NIH launches first U.S. clinical trial of patient-derived stem cell therapy to replace dying cells in retina
NEI-led study to test safety of treatment for a form of age-related macular degeneration that currently lacks treatment
Researchers at the National Eye Institute (NEI) are launching a clinical trial to test the safety of a novel patient-specific stem cell-based therapy to treat geographic atrophy, the advanced “dry” form of age-related macular degeneration (AMD), a leading cause of vision loss among people age 65 and older. The geographic atrophy form of AMD currently has no treatment.
“The protocol, which prevented blindness in animal models, is the first clinical trial in the U.S. to use replacement tissues from patient-derived induced pluripotent stem cells (iPSC),” said Kapil Bharti, Ph.D., a senior investigator and head of the NEI Ocular and Stem Cell Translational Research Section. The NEI is part of the National Institutes of Health.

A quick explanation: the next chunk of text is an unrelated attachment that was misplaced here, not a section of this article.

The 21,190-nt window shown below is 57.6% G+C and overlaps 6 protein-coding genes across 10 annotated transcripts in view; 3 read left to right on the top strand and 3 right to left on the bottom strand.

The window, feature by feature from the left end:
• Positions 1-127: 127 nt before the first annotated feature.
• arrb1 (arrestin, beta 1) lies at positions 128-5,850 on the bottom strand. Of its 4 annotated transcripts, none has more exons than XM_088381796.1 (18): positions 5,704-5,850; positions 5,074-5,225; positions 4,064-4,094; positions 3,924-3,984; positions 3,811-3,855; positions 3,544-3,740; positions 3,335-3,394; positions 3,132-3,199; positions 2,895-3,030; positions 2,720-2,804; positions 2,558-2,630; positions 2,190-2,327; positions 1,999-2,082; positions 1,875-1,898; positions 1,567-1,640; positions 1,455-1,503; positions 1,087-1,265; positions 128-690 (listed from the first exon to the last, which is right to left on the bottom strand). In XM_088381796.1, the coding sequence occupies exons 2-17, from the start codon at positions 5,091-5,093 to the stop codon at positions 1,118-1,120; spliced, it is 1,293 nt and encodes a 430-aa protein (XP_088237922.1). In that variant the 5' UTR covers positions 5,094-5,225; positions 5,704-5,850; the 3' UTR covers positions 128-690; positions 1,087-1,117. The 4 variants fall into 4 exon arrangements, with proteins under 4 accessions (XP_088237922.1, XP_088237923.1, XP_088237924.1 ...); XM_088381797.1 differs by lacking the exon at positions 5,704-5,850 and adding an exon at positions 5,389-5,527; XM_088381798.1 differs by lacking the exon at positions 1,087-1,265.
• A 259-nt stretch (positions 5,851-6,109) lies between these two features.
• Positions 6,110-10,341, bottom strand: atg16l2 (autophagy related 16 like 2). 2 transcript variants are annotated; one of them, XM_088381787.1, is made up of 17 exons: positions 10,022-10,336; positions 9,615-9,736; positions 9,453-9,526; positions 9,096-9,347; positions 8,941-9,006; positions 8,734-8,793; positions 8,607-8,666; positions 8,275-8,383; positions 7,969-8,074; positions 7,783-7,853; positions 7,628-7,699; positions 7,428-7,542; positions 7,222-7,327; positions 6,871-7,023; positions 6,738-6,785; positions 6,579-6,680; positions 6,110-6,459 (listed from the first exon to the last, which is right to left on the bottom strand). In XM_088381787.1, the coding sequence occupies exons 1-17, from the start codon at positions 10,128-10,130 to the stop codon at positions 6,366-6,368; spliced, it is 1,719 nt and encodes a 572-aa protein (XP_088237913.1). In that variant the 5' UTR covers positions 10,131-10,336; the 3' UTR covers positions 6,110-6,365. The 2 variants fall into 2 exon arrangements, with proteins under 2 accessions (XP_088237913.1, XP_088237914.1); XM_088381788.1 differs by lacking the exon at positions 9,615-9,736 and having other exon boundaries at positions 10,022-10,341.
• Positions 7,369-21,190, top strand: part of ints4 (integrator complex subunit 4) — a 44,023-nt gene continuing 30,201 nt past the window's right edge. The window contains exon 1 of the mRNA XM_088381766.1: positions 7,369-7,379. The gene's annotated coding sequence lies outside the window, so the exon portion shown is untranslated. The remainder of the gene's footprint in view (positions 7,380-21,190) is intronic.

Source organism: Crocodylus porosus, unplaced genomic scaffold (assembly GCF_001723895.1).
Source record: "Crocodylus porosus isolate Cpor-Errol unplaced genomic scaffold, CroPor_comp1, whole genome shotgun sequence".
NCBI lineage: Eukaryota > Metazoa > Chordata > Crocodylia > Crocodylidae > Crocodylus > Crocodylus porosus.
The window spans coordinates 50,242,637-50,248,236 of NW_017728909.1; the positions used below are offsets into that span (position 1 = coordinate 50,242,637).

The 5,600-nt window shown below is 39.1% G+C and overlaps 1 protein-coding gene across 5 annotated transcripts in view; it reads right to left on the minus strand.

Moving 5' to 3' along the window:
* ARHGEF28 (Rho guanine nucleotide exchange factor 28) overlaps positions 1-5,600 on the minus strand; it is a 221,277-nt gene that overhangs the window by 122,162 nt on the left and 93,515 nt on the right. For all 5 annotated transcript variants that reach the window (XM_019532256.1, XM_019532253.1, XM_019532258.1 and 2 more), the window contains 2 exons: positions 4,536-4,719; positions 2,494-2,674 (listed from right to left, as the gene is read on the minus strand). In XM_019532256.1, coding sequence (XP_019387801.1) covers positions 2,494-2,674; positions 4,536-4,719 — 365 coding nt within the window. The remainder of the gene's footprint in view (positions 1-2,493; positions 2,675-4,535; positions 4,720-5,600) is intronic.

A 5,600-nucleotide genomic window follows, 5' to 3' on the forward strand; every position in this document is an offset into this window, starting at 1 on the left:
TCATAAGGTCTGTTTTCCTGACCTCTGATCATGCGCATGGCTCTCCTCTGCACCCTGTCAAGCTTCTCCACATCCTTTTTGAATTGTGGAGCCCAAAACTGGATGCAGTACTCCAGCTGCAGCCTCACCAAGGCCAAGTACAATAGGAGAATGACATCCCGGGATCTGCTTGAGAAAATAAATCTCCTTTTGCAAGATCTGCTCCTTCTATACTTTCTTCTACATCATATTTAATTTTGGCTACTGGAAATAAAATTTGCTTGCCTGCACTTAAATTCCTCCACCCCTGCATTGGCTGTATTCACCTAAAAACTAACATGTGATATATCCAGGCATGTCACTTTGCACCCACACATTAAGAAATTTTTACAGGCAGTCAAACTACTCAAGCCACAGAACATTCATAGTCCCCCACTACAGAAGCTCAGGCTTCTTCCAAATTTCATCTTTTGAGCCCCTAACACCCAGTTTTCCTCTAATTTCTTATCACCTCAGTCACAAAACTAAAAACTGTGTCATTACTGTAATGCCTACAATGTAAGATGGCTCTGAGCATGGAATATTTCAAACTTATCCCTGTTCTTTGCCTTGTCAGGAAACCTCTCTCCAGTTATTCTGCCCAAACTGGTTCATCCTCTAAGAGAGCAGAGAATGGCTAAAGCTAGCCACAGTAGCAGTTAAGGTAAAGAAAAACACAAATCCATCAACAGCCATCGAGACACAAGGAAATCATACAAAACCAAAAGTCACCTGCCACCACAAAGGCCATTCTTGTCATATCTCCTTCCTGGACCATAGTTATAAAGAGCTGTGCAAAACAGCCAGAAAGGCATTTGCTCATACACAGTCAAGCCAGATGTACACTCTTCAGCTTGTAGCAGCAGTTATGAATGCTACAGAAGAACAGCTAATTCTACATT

The therapy involves taking a patient’s blood cells and, in a lab, converting them into iPS cells, which have the potential to form any type of cell in the body. The iPS cells are programmed to become retinal pigment epithelial (RPE) cells, the type of cell that dies early in the geographic atrophy stage of macular degeneration. RPE cells nurture photoreceptors, the light-sensing cells in the retina. In geographic atrophy, once RPE cells die, photoreceptors eventually also die, resulting in blindness. The therapy is an attempt to shore up the health of remaining photoreceptors by replacing dying RPE with iPSC-derived RPE.
This page was last updated on Friday, January 21, 2022